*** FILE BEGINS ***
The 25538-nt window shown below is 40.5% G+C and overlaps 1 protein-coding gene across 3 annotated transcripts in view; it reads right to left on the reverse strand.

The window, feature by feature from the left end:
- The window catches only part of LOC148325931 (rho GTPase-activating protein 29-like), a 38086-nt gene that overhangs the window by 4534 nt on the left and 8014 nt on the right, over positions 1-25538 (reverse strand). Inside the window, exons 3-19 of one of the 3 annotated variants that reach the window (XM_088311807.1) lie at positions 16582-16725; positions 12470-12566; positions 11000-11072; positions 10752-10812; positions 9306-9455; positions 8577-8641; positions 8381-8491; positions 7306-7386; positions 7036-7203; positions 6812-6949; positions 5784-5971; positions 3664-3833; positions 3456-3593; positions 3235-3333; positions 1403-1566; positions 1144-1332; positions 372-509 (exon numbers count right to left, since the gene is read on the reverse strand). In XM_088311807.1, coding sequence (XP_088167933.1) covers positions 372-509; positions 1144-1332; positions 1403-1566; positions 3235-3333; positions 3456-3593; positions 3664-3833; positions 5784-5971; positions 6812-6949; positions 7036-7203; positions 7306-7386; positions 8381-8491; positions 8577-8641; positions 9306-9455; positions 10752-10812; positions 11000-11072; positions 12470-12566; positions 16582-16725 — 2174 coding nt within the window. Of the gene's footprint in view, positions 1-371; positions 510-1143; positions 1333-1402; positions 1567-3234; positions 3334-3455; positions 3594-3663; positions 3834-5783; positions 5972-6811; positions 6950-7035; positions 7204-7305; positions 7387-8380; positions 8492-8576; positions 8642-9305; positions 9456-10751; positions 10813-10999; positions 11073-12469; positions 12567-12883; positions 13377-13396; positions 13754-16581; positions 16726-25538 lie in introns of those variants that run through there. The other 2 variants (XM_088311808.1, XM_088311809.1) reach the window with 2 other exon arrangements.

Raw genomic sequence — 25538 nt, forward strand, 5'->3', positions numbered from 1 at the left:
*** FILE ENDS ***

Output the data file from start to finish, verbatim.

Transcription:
The 25538-nt window shown below is 40.5% G+C and overlaps 1 protein-coding gene across 3 annotated transcripts in view; it reads right to left on the reverse strand.

The window, feature by feature from the left end:
- The window catches only part of LOC148325931 (rho GTPase-activating protein 29-like), a 38086-nt gene that overhangs the window by 4534 nt on the left and 8014 nt on the right, over positions 1-25538 (reverse strand). Inside the window, exons 3-19 of one of the 3 annotated variants that reach the window (XM_088311807.1) lie at positions 16582-16725; positions 12470-12566; positions 11000-11072; positions 10752-10812; positions 9306-9455; positions 8577-8641; positions 8381-8491; positions 7306-7386; positions 7036-7203; positions 6812-6949; positions 5784-5971; positions 3664-3833; positions 3456-3593; positions 3235-3333; positions 1403-1566; positions 1144-1332; positions 372-509 (exon numbers count right to left, since the gene is read on the reverse strand). In XM_088311807.1, coding sequence (XP_088167933.1) covers positions 372-509; positions 1144-1332; positions 1403-1566; positions 3235-3333; positions 3456-3593; positions 3664-3833; positions 5784-5971; positions 6812-6949; positions 7036-7203; positions 7306-7386; positions 8381-8491; positions 8577-8641; positions 9306-9455; positions 10752-10812; positions 11000-11072; positions 12470-12566; positions 16582-16725 — 2174 coding nt within the window. Of the gene's footprint in view, positions 1-371; positions 510-1143; positions 1333-1402; positions 1567-3234; positions 3334-3455; positions 3594-3663; positions 3834-5783; positions 5972-6811; positions 6950-7035; positions 7204-7305; positions 7387-8380; positions 8492-8576; positions 8642-9305; positions 9456-10751; positions 10813-10999; positions 11073-12469; positions 12567-12883; positions 13377-13396; positions 13754-16581; positions 16726-25538 lie in introns of those variants that run through there. The other 2 variants (XM_088311808.1, XM_088311809.1) reach the window with 2 other exon arrangements.

Raw genomic sequence — 25538 nt, forward strand, 5'->3', positions numbered from 1 at the left: